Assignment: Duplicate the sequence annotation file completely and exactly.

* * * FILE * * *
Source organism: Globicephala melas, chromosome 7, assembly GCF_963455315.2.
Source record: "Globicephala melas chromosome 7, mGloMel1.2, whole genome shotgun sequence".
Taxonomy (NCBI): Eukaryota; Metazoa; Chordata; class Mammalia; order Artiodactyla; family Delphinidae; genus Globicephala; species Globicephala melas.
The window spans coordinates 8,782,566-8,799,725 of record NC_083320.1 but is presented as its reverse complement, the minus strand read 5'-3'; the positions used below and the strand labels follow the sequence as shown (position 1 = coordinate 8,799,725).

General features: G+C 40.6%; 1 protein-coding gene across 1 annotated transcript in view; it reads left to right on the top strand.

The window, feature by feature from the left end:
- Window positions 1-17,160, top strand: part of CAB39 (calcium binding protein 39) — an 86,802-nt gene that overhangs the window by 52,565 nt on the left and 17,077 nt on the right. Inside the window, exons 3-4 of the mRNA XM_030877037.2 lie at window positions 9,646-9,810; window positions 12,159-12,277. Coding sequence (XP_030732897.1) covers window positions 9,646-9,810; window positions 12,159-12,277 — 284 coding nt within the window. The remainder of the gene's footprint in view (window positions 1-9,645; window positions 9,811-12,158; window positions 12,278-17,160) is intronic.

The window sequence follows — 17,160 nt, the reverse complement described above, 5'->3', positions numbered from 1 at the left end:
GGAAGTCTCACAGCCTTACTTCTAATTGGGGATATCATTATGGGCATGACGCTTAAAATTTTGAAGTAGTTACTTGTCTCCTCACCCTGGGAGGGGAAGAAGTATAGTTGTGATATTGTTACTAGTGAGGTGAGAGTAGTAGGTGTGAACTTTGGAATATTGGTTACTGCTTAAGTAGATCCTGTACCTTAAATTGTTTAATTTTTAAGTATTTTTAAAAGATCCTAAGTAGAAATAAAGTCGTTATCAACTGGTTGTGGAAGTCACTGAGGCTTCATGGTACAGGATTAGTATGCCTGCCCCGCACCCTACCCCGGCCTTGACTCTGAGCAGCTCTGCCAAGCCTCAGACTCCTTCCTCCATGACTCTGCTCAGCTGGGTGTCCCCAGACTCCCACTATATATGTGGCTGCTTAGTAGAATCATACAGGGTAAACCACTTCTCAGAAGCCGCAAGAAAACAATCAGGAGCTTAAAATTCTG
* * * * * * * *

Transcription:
Source organism: Globicephala melas, chromosome 7, assembly GCF_963455315.2.
Source record: "Globicephala melas chromosome 7, mGloMel1.2, whole genome shotgun sequence".
Taxonomy (NCBI): Eukaryota; Metazoa; Chordata; class Mammalia; order Artiodactyla; family Delphinidae; genus Globicephala; species Globicephala melas.
The window spans coordinates 8,782,566-8,799,725 of record NC_083320.1 but is presented as its reverse complement, the minus strand read 5'-3'; the positions used below and the strand labels follow the sequence as shown (position 1 = coordinate 8,799,725).

General features: G+C 40.6%; 1 protein-coding gene across 1 annotated transcript in view; it reads left to right on the top strand.

The window, feature by feature from the left end:
- Window positions 1-17,160, top strand: part of CAB39 (calcium binding protein 39) — an 86,802-nt gene that overhangs the window by 52,565 nt on the left and 17,077 nt on the right. Inside the window, exons 3-4 of the mRNA XM_030877037.2 lie at window positions 9,646-9,810; window positions 12,159-12,277. Coding sequence (XP_030732897.1) covers window positions 9,646-9,810; window positions 12,159-12,277 — 284 coding nt within the window. The remainder of the gene's footprint in view (window positions 1-9,645; window positions 9,811-12,158; window positions 12,278-17,160) is intronic.

The window sequence follows — 17,160 nt, the reverse complement described above, 5'->3', positions numbered from 1 at the left end:
GGAAGTCTCACAGCCTTACTTCTAATTGGGGATATCATTATGGGCATGACGCTTAAAATTTTGAAGTAGTTACTTGTCTCCTCACCCTGGGAGGGGAAGAAGTATAGTTGTGATATTGTTACTAGTGAGGTGAGAGTAGTAGGTGTGAACTTTGGAATATTGGTTACTGCTTAAGTAGATCCTGTACCTTAAATTGTTTAATTTTTAAGTATTTTTAAAAGATCCTAAGTAGAAATAAAGTCGTTATCAACTGGTTGTGGAAGTCACTGAGGCTTCATGGTACAGGATTAGTATGCCTGCCCCGCACCCTACCCCGGCCTTGACTCTGAGCAGCTCTGCCAAGCCTCAGACTCCTTCCTCCATGACTCTGCTCAGCTGGGTGTCCCCAGACTCCCACTATATATGTGGCTGCTTAGTAGAATCATACAGGGTAAACCACTTCTCAGAAGCCGCAAGAAAACAATCAGGAGCTTAAAATTCTG